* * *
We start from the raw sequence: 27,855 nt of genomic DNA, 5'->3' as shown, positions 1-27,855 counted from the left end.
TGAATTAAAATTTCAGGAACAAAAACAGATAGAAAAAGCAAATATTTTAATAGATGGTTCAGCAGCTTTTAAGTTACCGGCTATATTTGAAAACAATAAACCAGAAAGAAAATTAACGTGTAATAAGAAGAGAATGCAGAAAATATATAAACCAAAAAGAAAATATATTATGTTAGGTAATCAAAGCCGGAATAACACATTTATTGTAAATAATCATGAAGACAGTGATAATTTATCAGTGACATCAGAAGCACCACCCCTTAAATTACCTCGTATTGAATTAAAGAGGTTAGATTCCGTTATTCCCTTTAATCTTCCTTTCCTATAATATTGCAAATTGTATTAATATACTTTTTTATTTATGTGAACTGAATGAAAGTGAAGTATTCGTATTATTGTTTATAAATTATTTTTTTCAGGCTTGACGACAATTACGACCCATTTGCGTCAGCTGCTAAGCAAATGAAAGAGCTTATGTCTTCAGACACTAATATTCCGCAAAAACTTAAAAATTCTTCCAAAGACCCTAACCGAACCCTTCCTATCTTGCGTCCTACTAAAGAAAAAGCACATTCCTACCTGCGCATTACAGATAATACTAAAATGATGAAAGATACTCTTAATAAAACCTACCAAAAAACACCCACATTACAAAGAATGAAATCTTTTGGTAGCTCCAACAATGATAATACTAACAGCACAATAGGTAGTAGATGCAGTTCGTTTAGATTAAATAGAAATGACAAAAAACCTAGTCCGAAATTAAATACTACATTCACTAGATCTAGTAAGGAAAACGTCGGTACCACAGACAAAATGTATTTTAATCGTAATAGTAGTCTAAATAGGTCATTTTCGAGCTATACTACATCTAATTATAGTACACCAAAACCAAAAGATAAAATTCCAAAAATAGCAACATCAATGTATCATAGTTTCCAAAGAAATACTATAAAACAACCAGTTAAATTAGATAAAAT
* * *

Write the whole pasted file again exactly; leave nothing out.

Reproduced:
We start from the raw sequence: 27,855 nt of genomic DNA, 5'->3' as shown, positions 1-27,855 counted from the left end.
TGAATTAAAATTTCAGGAACAAAAACAGATAGAAAAAGCAAATATTTTAATAGATGGTTCAGCAGCTTTTAAGTTACCGGCTATATTTGAAAACAATAAACCAGAAAGAAAATTAACGTGTAATAAGAAGAGAATGCAGAAAATATATAAACCAAAAAGAAAATATATTATGTTAGGTAATCAAAGCCGGAATAACACATTTATTGTAAATAATCATGAAGACAGTGATAATTTATCAGTGACATCAGAAGCACCACCCCTTAAATTACCTCGTATTGAATTAAAGAGGTTAGATTCCGTTATTCCCTTTAATCTTCCTTTCCTATAATATTGCAAATTGTATTAATATACTTTTTTATTTATGTGAACTGAATGAAAGTGAAGTATTCGTATTATTGTTTATAAATTATTTTTTTCAGGCTTGACGACAATTACGACCCATTTGCGTCAGCTGCTAAGCAAATGAAAGAGCTTATGTCTTCAGACACTAATATTCCGCAAAAACTTAAAAATTCTTCCAAAGACCCTAACCGAACCCTTCCTATCTTGCGTCCTACTAAAGAAAAAGCACATTCCTACCTGCGCATTACAGATAATACTAAAATGATGAAAGATACTCTTAATAAAACCTACCAAAAAACACCCACATTACAAAGAATGAAATCTTTTGGTAGCTCCAACAATGATAATACTAACAGCACAATAGGTAGTAGATGCAGTTCGTTTAGATTAAATAGAAATGACAAAAAACCTAGTCCGAAATTAAATACTACATTCACTAGATCTAGTAAGGAAAACGTCGGTACCACAGACAAAATGTATTTTAATCGTAATAGTAGTCTAAATAGGTCATTTTCGAGCTATACTACATCTAATTATAGTACACCAAAACCAAAAGATAAAATTCCAAAAATAGCAACATCAATGTATCATAGTTTCCAAAGAAATACTATAAAACAACCAGTTAAATTAGATAAAAT